Indian Army To Provide Better Navigational Aids To Pilots

Thursday, March 01, 2012

Three months after its Cheetah helicopter strayed across the Line of Control (LoC) into Pakistan, the Indian Army is looking to provide better navigational aids to its pilots to help them know their position while flying.

An Army helicopter had strayed into Pakistan-occupied Kashmir (PoK) on October 23 last year and was forced by Pakistani military to land there.

The Cheetah helicopter with two pilots and two engineers was made to land in Olding sector near Skardu, about 20 km from the LoC, after it strayed due to inclement weather.

The Northern Army Commander under his special financial powers has issued a tender to procure 80 GPS advanced navigation systems which will be equipped on the Cheetah and Chetak helicopters, Army officials said here.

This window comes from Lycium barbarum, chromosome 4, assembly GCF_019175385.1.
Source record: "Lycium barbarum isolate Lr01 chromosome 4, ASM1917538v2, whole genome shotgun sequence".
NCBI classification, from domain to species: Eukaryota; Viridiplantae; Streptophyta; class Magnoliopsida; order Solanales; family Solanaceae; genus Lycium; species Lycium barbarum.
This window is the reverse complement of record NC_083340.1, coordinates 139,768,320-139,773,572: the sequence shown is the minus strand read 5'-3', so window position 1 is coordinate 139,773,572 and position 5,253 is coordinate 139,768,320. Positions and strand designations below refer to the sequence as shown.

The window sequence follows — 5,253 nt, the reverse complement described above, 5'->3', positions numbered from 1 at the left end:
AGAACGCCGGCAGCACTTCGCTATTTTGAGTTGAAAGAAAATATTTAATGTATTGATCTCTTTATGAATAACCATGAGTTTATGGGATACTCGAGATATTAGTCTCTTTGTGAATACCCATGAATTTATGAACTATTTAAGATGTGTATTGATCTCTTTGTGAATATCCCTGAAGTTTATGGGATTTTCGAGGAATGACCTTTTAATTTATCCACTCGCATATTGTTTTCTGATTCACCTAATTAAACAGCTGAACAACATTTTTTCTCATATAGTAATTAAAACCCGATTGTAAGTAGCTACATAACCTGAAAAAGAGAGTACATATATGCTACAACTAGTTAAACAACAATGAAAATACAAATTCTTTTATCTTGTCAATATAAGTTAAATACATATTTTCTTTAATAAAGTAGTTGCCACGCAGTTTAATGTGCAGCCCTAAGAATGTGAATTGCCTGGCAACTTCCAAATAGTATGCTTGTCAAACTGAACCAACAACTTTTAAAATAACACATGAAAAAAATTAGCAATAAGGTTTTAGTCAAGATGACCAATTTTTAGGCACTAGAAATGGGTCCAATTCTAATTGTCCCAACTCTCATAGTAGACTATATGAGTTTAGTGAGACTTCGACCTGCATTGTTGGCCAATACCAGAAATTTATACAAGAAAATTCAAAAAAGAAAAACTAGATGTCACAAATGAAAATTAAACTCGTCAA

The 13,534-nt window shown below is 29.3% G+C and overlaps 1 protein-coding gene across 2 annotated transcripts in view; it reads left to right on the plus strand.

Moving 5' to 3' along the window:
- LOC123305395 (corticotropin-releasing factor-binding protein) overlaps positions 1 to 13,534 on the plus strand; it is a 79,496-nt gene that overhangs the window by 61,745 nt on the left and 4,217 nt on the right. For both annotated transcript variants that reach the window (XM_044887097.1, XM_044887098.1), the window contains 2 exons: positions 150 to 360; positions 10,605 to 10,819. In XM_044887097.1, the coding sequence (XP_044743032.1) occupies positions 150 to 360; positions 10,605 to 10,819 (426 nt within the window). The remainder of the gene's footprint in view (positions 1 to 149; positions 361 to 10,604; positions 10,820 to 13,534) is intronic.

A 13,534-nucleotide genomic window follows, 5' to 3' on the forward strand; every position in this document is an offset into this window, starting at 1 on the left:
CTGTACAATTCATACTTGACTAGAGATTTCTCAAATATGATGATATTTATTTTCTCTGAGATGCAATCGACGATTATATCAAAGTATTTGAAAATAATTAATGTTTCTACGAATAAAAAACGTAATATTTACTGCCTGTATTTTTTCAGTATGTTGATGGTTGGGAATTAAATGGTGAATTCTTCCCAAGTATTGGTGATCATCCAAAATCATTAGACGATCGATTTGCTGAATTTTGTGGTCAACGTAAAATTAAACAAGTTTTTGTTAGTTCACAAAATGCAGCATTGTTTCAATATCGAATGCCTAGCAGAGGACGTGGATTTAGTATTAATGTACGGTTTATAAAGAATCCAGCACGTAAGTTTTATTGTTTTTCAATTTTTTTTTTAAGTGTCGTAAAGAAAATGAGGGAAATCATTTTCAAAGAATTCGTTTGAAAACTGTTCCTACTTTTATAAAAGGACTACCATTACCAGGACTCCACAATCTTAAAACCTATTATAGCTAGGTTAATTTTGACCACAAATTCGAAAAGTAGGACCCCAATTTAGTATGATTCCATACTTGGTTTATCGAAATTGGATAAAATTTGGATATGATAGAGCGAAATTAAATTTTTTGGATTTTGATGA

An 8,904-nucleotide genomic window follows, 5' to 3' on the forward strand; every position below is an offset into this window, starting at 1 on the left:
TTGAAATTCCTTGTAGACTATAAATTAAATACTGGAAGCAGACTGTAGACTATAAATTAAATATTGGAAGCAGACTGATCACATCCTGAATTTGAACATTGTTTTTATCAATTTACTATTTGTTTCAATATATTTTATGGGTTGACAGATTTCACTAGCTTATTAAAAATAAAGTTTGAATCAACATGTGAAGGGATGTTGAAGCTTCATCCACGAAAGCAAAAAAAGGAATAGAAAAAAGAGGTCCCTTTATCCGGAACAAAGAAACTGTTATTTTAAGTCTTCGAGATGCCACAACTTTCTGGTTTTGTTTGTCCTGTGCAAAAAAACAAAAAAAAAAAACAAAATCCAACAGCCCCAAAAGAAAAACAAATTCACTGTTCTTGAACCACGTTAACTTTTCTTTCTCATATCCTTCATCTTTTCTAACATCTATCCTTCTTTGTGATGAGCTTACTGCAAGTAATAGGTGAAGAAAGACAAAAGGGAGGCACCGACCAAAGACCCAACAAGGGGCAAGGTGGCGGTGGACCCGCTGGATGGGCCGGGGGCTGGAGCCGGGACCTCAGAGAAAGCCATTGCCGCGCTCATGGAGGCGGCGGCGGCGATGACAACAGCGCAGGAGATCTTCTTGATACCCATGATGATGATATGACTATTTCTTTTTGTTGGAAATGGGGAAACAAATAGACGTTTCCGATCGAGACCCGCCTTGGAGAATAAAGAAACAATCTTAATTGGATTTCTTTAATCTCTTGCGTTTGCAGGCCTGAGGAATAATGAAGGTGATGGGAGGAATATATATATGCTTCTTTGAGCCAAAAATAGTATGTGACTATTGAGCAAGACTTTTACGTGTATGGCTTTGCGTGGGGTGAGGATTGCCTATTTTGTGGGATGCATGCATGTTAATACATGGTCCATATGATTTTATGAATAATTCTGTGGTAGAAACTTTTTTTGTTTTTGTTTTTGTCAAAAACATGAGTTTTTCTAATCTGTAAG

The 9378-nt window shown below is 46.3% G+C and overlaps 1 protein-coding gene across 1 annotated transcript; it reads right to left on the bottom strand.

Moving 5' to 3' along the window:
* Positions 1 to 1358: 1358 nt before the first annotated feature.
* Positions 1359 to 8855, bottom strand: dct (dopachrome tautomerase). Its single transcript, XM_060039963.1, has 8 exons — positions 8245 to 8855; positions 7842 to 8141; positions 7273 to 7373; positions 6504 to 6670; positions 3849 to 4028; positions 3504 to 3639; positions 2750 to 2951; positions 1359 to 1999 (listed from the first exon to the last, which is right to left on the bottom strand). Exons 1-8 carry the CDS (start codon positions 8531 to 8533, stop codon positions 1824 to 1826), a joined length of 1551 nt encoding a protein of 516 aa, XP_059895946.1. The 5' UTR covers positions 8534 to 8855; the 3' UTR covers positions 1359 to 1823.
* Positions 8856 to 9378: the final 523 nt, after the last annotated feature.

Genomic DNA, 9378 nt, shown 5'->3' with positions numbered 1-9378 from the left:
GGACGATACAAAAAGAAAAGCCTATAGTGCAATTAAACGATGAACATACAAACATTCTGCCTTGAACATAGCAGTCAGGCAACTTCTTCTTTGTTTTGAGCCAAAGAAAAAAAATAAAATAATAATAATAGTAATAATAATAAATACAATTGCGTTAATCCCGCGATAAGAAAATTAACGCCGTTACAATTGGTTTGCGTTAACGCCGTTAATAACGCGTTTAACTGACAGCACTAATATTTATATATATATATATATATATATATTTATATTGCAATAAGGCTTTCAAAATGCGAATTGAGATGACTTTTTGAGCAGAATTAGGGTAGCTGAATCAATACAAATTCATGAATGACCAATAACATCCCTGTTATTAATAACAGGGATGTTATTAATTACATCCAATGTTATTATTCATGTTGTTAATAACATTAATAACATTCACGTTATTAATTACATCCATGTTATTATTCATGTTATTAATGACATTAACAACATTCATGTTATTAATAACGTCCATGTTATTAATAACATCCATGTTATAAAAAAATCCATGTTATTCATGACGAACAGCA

The two pilots and the other crew were returned safely within five hours of the incident after Pakistan ascertained that they had not strayed inside its territory deliberately.

After the incident, the Army had ordered an inquiry to find out the reasons behind it.

One of the suggestions given by the inquiry committee was to upgrade and improve the navigational aids provided to the pilots to avoid such incidents in the future, officials said.

The Indian Army operates the largest fleet of helicopters in the country which mainly consists the light weight Cheetah and Chetak choppers.

Its tender to procure 197 light utility choppers is also at an advanced stage.

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